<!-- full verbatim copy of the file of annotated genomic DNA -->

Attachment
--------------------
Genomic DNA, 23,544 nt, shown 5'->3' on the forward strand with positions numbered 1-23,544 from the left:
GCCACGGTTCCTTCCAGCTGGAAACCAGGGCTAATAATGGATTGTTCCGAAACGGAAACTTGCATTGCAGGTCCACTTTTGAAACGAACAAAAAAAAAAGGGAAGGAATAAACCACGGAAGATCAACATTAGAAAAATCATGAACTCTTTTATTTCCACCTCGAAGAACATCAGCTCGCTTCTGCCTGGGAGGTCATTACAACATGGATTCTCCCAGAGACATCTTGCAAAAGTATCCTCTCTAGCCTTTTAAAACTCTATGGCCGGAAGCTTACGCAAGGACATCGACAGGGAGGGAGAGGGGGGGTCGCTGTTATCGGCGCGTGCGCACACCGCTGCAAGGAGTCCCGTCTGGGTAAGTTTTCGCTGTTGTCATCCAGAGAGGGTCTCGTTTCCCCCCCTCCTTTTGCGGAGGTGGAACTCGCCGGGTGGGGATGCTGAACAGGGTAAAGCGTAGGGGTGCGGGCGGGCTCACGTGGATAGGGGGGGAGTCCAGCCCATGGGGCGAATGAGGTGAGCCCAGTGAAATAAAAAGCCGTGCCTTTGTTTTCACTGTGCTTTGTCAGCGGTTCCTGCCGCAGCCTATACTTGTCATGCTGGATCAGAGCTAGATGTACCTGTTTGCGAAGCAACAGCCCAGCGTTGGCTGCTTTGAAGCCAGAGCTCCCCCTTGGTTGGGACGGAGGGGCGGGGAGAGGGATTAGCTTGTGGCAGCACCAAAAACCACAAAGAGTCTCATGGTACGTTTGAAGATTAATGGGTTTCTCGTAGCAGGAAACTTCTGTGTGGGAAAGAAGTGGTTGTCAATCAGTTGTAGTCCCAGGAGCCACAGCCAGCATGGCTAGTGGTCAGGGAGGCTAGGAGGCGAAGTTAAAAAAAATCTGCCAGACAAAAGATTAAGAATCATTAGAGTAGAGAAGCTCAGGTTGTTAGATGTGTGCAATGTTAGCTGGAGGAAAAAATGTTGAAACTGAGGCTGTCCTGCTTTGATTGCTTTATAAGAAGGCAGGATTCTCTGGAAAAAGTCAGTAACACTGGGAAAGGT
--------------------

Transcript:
Genomic DNA, 23,544 nt, shown 5'->3' on the forward strand with positions numbered 1-23,544 from the left:
GCCACGGTTCCTTCCAGCTGGAAACCAGGGCTAATAATGGATTGTTCCGAAACGGAAACTTGCATTGCAGGTCCACTTTTGAAACGAACAAAAAAAAAAGGGAAGGAATAAACCACGGAAGATCAACATTAGAAAAATCATGAACTCTTTTATTTCCACCTCGAAGAACATCAGCTCGCTTCTGCCTGGGAGGTCATTACAACATGGATTCTCCCAGAGACATCTTGCAAAAGTATCCTCTCTAGCCTTTTAAAACTCTATGGCCGGAAGCTTACGCAAGGACATCGACAGGGAGGGAGAGGGGGGGTCGCTGTTATCGGCGCGTGCGCACACCGCTGCAAGGAGTCCCGTCTGGGTAAGTTTTCGCTGTTGTCATCCAGAGAGGGTCTCGTTTCCCCCCCTCCTTTTGCGGAGGTGGAACTCGCCGGGTGGGGATGCTGAACAGGGTAAAGCGTAGGGGTGCGGGCGGGCTCACGTGGATAGGGGGGGAGTCCAGCCCATGGGGCGAATGAGGTGAGCCCAGTGAAATAAAAAGCCGTGCCTTTGTTTTCACTGTGCTTTGTCAGCGGTTCCTGCCGCAGCCTATACTTGTCATGCTGGATCAGAGCTAGATGTACCTGTTTGCGAAGCAACAGCCCAGCGTTGGCTGCTTTGAAGCCAGAGCTCCCCCTTGGTTGGGACGGAGGGGCGGGGAGAGGGATTAGCTTGTGGCAGCACCAAAAACCACAAAGAGTCTCATGGTACGTTTGAAGATTAATGGGTTTCTCGTAGCAGGAAACTTCTGTGTGGGAAAGAAGTGGTTGTCAATCAGTTGTAGTCCCAGGAGCCACAGCCAGCATGGCTAGTGGTCAGGGAGGCTAGGAGGCGAAGTTAAAAAAAATCTGCCAGACAAAAGATTAAGAATCATTAGAGTAGAGAAGCTCAGGTTGTTAGATGTGTGCAATGTTAGCTGGAGGAAAAAATGTTGAAACTGAGGCTGTCCTGCTTTGATTGCTTTATAAGAAGGCAGGATTCTCTGGAAAAAGTCAGTAACACTGGGAAAGGT